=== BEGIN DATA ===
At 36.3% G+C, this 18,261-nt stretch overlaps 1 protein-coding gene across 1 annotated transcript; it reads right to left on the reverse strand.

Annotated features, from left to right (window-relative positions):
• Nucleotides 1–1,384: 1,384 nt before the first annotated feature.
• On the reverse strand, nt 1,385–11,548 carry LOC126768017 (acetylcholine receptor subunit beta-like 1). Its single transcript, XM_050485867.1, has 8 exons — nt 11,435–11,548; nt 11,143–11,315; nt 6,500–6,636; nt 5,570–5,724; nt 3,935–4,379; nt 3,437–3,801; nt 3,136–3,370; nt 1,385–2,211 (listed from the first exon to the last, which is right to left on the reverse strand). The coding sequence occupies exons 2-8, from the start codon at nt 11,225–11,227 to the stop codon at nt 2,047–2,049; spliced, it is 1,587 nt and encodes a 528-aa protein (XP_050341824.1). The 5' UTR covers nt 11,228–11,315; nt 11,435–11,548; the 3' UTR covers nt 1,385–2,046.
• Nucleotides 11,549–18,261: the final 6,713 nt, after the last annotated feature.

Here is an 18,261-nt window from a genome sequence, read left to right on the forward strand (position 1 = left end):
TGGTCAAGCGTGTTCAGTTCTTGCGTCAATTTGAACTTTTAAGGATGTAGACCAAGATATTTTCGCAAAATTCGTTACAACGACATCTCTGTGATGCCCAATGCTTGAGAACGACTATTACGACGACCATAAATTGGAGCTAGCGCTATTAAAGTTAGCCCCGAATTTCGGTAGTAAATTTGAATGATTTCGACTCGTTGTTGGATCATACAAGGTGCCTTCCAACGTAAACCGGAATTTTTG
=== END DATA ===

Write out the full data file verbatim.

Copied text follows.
At 36.3% G+C, this 18,261-nt stretch overlaps 1 protein-coding gene across 1 annotated transcript; it reads right to left on the reverse strand.

Annotated features, from left to right (window-relative positions):
• Nucleotides 1–1,384: 1,384 nt before the first annotated feature.
• On the reverse strand, nt 1,385–11,548 carry LOC126768017 (acetylcholine receptor subunit beta-like 1). Its single transcript, XM_050485867.1, has 8 exons — nt 11,435–11,548; nt 11,143–11,315; nt 6,500–6,636; nt 5,570–5,724; nt 3,935–4,379; nt 3,437–3,801; nt 3,136–3,370; nt 1,385–2,211 (listed from the first exon to the last, which is right to left on the reverse strand). The coding sequence occupies exons 2-8, from the start codon at nt 11,225–11,227 to the stop codon at nt 2,047–2,049; spliced, it is 1,587 nt and encodes a 528-aa protein (XP_050341824.1). The 5' UTR covers nt 11,228–11,315; nt 11,435–11,548; the 3' UTR covers nt 1,385–2,046.
• Nucleotides 11,549–18,261: the final 6,713 nt, after the last annotated feature.

Here is an 18,261-nt window from a genome sequence, read left to right on the forward strand (position 1 = left end):
TGGTCAAGCGTGTTCAGTTCTTGCGTCAATTTGAACTTTTAAGGATGTAGACCAAGATATTTTCGCAAAATTCGTTACAACGACATCTCTGTGATGCCCAATGCTTGAGAACGACTATTACGACGACCATAAATTGGAGCTAGCGCTATTAAAGTTAGCCCCGAATTTCGGTAGTAAATTTGAATGATTTCGACTCGTTGTTGGATCATACAAGGTGCCTTCCAACGTAAACCGGAATTTTTG